The Champs-Élysées Cocktail is so delicious and, just like its namesake street in Paris, perfectly elegant! It has Cognac as the main spirit, and the green Chartreuse liqueur and lemon juice give it a wonderful flavor while still being super refreshing.
The Champs-Élysées cocktail was first published in the 1925 cocktail book Drinks - Long and Short, by Nina Toy and A H Adair (page 28). It's named after the Champs-Élysées (literally translating to Elysian Fields), a beautiful street in Paris that leads to the Arc de Triomphe.
This is a pretty simple cocktail to make, once you have all of the ingredients. Here is what you'll need:
- Cognac - I used Hennessy VS for this drink. Since this is a mixed drink, there is no need to use a higher quality Cognac like VSOP. You can also use Armagnac, or whatever your favorite brandy is to mix with.
- Chartreuse green liqueur - there are two types of Chartreuse liqueur, green and yellow. The original recipe doesn't specify which type to use, but most modern recipe for this cocktail use green. If you find that the green is too strong of an herbal flavor for you, the yellow works well too. This is a pricey liqueur, but a little really goes a long way.
- Lemon juice - preferably freshly squeezed.
- Simple syrup - you can use homemade simple syrup, or store bought. This recipe is based on a 1:1 water to sugar ratio.
- Angostura bitters
Here are some substitutions you can make for this cocktail.
- Cognac - if you don't have Cognac, you can use another type of brandy. Apple brandy would be a great substitute here. Or, you can also use whiskey or aged rum for a different flavor.
- Chartreuse - the Chartreuse here is important because it packs so much of a punch in the flavor department. If you don't have it, another herbal liqueur you can use in its place is Strega. You could also use Drambuie, which is a Scotch-based liqueur. It's slightly herbal, but much less intense than Chartreuse.
- Simple syrup - if you are trying to reduce your sugar, a great way to do that here is to just replace the regular simple syrup with a different sweetener, like a keto-friendly syrup made with allulose. Just keep in mind that the Chartreuse liqueur does have a bunch of sugar in it too!
Here are some ways to change up this cocktail if you're looking for something a little bit different.
- Champs-Élysées Highball - make the drink the same way, but serve it in a tall Collins glass over ice. Top with seltzer and garnish with a lemon wheel.
- Citrusy Champs-Élysées - change out the Chartreuse for an amaro liqueur, like Campari, for a more citrusy flavor. Or, switch out the Angostura to use Peychaud's bitters instead, which are more citrus-forward.
- Champs-Élysées Spritz - halve the recipe, and serve it with 3 ounces of Prosecco plus 1 ounce of seltzer over ice.
You'll need some basic bar equipment to make this drink. A cocktail shaker, a strainer, and a jigger to measure the liquids are the main things you'll want to have. A second fine-mesh strainer is also nice to have if you want to make sure you get all of the lemon pulp out of the drink. For the citrus and garnish, a sharp knife, a cutting board, and a citrus juicer are all handy to have around.
This drink is served up, without ice, so you'll also need a stemmed glass. I like to use a Nick and Nora style glass for this cocktail.
Start out by making your garnish. Use a vegetable peeler to peel a strip of lemon rind, and then use a sharp paring knife to trim the sides to make a neat parallellogram. Cut a small slit in the middle of the lemon peel that you'll use later to attach it to the rim of the serving glass.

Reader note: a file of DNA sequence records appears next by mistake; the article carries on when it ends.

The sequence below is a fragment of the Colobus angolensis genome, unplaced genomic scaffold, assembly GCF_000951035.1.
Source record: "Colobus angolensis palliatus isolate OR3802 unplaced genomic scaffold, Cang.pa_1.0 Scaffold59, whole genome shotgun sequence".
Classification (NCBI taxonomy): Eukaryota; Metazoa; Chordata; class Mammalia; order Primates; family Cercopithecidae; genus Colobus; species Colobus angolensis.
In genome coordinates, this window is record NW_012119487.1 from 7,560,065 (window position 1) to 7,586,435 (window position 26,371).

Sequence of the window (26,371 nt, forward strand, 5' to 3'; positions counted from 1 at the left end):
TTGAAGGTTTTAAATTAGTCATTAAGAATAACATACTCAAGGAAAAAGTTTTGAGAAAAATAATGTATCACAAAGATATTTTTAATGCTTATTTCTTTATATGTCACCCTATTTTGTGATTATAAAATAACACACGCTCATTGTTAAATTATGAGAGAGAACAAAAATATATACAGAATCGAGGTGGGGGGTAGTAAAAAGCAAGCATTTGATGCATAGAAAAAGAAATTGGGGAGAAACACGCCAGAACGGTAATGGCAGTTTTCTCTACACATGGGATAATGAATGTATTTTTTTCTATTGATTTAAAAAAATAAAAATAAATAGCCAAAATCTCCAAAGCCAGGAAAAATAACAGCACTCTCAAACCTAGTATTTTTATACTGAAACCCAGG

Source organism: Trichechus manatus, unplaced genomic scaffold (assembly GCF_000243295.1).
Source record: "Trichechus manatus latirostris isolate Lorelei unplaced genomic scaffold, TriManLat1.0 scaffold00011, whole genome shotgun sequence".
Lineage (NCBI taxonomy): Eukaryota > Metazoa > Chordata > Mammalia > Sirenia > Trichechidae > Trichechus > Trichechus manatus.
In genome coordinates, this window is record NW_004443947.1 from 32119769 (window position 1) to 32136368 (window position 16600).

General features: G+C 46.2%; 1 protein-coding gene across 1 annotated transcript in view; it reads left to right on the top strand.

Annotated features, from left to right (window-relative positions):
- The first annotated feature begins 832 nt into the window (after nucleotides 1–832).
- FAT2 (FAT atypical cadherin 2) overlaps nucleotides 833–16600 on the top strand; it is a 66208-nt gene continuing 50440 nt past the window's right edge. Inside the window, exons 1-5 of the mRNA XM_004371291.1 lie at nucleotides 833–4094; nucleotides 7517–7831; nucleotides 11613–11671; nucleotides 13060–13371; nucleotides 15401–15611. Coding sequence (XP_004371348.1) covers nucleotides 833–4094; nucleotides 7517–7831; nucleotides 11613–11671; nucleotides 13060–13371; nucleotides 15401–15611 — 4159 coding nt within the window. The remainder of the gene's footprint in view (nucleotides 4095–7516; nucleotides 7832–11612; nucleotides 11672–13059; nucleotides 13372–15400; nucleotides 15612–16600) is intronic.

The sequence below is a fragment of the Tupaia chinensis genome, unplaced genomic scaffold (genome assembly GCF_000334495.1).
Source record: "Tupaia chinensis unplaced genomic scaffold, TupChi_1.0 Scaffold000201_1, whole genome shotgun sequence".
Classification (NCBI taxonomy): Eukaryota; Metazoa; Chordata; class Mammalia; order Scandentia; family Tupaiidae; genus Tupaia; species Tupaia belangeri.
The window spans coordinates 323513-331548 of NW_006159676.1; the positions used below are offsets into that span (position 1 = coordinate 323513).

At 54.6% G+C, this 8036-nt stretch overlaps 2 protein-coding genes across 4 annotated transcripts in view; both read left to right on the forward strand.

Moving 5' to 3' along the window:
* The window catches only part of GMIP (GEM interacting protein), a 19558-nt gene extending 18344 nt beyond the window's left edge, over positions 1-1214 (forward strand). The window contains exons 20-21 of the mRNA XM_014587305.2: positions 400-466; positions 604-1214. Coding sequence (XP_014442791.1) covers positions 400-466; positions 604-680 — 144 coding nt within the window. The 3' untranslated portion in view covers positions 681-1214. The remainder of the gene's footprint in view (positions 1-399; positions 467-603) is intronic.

Set the garnish aside and add the lemon juice, simple syrup and bitters into the cocktail shaker.
Next, add in the Chartreuse and Cognac.
Fill your cocktail shaker with ice and seal it up. Shake the cocktail well, about 15-20 good shakes, to dilute and chill the liquid.
Then, strain the drink into the glass. You can use just one cocktail strainer, or you can double strain, which means to use two strainers at the same time. This will prevent any ice chips or lemon pulp from getting into the drink.
Finally, garnish the cocktail. Curl the prepared peel so the yellow side is out, and attach the lemon peel to the rim of the glass using the slit you cut in the middle. Then, your drink is ready to enjoy!
Hint: Chilling your serving glass in the freezer for about 15 minutes before making the drink will help to keep the drink cold for a little bit longer.
Frequently Asked Questions
Cognac is rated VS, VSOP or XO depending on how long it's been aged. VS (very special) means it's been aged at least 2 years. VSOP (very special, old and pale) Cognac has been aged at least 4 years, and XO (extra old) Cognac has been aged at least 6 years.
Chartreuse is a famously top-secret liqueur. It's made by French monks with a centuries-old recipe using 130 different herbs and plants. The taste is extremely strong and herbal, with a lot of body and sweetness from sugar, and a high alcohol content.
If you want to make a batch of these cocktails, a great way to do it is to pre-mix the Cognac, Chartreuse, simple syrup and bitters in a pitcher. Keep it in the refrigerator. Then, about an hour before you're ready to serve it, juice your lemons.
Mix the lemon juice into the pitcher along with ½ ounce of water per cocktail. Keep it in the fridge until you're ready to serve. Since the drink is already cold and diluted, there's no need to shake it with ice -- just pour, garnish and serve.
- Fine mesh strainer
- Knife and cutting board (for the citrus and garnish)
- ¾ ounce lemon juice
- ¾ ounce simple syrup
- 2 dashes Angostura bitters
- 1¾ ounce Cognac
- ¼ ounce Chartreuse green liqueur
- lemon peel (for garnish)
- Add all ingredients to a cocktail shaker.
- Fill the cocktail shaker with ice, seal it and give it about 15-20 good shakes.
- Strain the drink into your serving glass.
- Garnish with a lemon peel and serve.